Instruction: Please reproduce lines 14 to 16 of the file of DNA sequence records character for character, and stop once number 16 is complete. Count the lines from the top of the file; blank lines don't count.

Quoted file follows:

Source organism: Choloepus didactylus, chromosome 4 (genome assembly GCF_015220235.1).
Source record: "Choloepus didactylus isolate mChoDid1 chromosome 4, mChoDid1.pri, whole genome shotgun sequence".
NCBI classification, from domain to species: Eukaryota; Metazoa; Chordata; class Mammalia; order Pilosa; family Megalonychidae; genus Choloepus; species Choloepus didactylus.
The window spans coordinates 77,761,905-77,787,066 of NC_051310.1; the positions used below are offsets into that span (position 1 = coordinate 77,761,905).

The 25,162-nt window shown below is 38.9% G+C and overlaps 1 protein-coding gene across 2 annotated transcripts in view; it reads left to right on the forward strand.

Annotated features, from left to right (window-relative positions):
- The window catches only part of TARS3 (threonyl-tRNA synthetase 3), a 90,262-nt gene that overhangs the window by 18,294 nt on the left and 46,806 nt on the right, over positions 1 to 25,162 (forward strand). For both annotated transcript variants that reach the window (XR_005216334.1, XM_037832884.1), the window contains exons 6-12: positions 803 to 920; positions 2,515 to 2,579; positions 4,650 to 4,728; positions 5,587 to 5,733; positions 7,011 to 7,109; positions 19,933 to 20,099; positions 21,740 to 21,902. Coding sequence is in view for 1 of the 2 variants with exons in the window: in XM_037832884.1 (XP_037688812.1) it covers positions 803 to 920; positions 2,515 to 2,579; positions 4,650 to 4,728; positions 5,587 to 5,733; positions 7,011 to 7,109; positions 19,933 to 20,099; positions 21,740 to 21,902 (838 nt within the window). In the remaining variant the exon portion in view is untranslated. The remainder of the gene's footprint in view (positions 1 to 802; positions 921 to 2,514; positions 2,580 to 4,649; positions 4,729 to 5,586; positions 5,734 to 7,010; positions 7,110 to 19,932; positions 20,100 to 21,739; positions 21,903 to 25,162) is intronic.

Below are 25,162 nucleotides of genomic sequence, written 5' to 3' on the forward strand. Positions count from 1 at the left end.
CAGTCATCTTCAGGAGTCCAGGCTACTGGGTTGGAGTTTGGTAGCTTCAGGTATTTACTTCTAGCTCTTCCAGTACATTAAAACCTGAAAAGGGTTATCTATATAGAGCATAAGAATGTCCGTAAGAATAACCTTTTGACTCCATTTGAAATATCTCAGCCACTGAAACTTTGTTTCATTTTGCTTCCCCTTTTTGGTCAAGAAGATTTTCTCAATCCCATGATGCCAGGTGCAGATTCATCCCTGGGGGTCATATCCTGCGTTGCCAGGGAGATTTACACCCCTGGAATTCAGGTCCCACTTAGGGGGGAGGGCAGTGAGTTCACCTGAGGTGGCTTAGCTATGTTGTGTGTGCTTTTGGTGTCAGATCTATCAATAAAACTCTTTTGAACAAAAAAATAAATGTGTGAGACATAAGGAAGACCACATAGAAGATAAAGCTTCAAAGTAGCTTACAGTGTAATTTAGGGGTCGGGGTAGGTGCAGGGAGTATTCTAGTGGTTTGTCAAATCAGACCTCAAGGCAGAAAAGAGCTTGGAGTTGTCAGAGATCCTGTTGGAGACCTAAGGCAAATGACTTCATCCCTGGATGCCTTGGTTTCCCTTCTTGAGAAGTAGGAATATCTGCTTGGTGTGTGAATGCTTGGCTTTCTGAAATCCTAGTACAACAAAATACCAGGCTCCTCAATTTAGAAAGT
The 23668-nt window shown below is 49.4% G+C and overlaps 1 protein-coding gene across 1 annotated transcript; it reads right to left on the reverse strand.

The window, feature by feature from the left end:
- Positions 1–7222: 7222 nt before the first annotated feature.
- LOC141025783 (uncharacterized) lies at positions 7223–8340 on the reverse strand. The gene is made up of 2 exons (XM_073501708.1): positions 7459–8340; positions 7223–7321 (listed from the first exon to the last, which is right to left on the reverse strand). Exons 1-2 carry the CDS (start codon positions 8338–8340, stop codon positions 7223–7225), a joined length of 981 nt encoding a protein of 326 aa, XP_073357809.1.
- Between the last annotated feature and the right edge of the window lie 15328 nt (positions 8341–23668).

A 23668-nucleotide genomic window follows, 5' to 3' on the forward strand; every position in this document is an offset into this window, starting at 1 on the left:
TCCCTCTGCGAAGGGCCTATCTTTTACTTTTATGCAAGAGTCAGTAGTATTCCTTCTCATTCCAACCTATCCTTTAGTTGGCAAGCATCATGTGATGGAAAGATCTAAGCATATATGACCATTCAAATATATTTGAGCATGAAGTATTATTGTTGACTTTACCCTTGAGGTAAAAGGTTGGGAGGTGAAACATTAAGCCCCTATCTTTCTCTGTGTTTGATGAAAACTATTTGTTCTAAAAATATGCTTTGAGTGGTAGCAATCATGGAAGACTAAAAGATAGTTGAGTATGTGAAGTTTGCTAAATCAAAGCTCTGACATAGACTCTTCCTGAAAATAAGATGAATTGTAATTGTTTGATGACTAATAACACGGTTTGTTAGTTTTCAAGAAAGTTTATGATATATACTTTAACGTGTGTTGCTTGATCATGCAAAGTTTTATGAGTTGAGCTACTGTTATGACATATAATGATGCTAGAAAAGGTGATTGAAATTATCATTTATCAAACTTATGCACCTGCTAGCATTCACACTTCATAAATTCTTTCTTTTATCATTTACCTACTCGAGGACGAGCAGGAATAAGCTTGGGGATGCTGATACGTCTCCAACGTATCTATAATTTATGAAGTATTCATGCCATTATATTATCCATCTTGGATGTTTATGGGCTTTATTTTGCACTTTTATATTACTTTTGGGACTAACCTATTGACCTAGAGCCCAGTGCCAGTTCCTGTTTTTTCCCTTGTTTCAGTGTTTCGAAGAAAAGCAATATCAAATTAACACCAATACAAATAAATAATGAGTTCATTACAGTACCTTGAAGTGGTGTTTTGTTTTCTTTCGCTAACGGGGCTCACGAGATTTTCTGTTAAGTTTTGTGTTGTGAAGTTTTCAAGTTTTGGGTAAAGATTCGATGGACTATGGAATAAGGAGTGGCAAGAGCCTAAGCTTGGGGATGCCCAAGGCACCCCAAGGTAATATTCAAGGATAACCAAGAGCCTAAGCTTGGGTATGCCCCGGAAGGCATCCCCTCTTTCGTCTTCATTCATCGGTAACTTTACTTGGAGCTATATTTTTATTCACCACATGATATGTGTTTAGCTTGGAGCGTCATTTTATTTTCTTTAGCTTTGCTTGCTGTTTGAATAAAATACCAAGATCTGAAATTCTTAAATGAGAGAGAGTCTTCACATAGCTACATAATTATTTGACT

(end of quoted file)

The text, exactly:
- Between the last annotated feature and the right edge of the window lie 15328 nt (positions 8341–23668).

A 23668-nucleotide genomic window follows, 5' to 3' on the forward strand; every position in this document is an offset into this window, starting at 1 on the left:
TCCCTCTGCGAAGGGCCTATCTTTTACTTTTATGCAAGAGTCAGTAGTATTCCTTCTCATTCCAACCTATCCTTTAGTTGGCAAGCATCATGTGATGGAAAGATCTAAGCATATATGACCATTCAAATATATTTGAGCATGAAGTATTATTGTTGACTTTACCCTTGAGGTAAAAGGTTGGGAGGTGAAACATTAAGCCCCTATCTTTCTCTGTGTTTGATGAAAACTATTTGTTCTAAAAATATGCTTTGAGTGGTAGCAATCATGGAAGACTAAAAGATAGTTGAGTATGTGAAGTTTGCTAAATCAAAGCTCTGACATAGACTCTTCCTGAAAATAAGATGAATTGTAATTGTTTGATGACTAATAACACGGTTTGTTAGTTTTCAAGAAAGTTTATGATATATACTTTAACGTGTGTTGCTTGATCATGCAAAGTTTTATGAGTTGAGCTACTGTTATGACATATAATGATGCTAGAAAAGGTGATTGAAATTATCATTTATCAAACTTATGCACCTGCTAGCATTCACACTTCATAAATTCTTTCTTTTATCATTTACCTACTCGAGGACGAGCAGGAATAAGCTTGGGGATGCTGATACGTCTCCAACGTATCTATAATTTATGAAGTATTCATGCCATTATATTATCCATCTTGGATGTTTATGGGCTTTATTTTGCACTTTTATATTACTTTTGGGACTAACCTATTGACCTAGAGCCCAGTGCCAGTTCCTGTTTTTTCCCTTGTTTCAGTGTTTCGAAGAAAAGCAATATCAAATTAACACCAATACAAATAAATAATGAGTTCATTACAGTACCTTGAAGTGGTGTTTTGTTTTCTTTCGCTAACGGGGCTCACGAGATTTTCTGTTAAGTTTTGTGTTGTGAAGTTTTCAAGTTTTGGGTAAAGATTCGATGGACTATGGAATAAGGAGTGGCAAGAGCCTAAGCTTGGGGATGCCCAAGGCACCCCAAGGTAATATTCAAGGATAACCAAGAGCCTAAGCTTGGGTATGCCCCGGAAGGCATCCCCTCTTTCGTCTTCATTCATCGGTAACTTTACTTGGAGCTATATTTTTATTCACCACATGATATGTGTTTAGCTTGGAGCGTCATTTTATTTTCTTTAGCTTTGCTTGCTGTTTGAATAAAATACCAAGATCTGAAATTCTTAAATGAGAGAGAGTCTTCACATAGCTACATAATTATTTGACT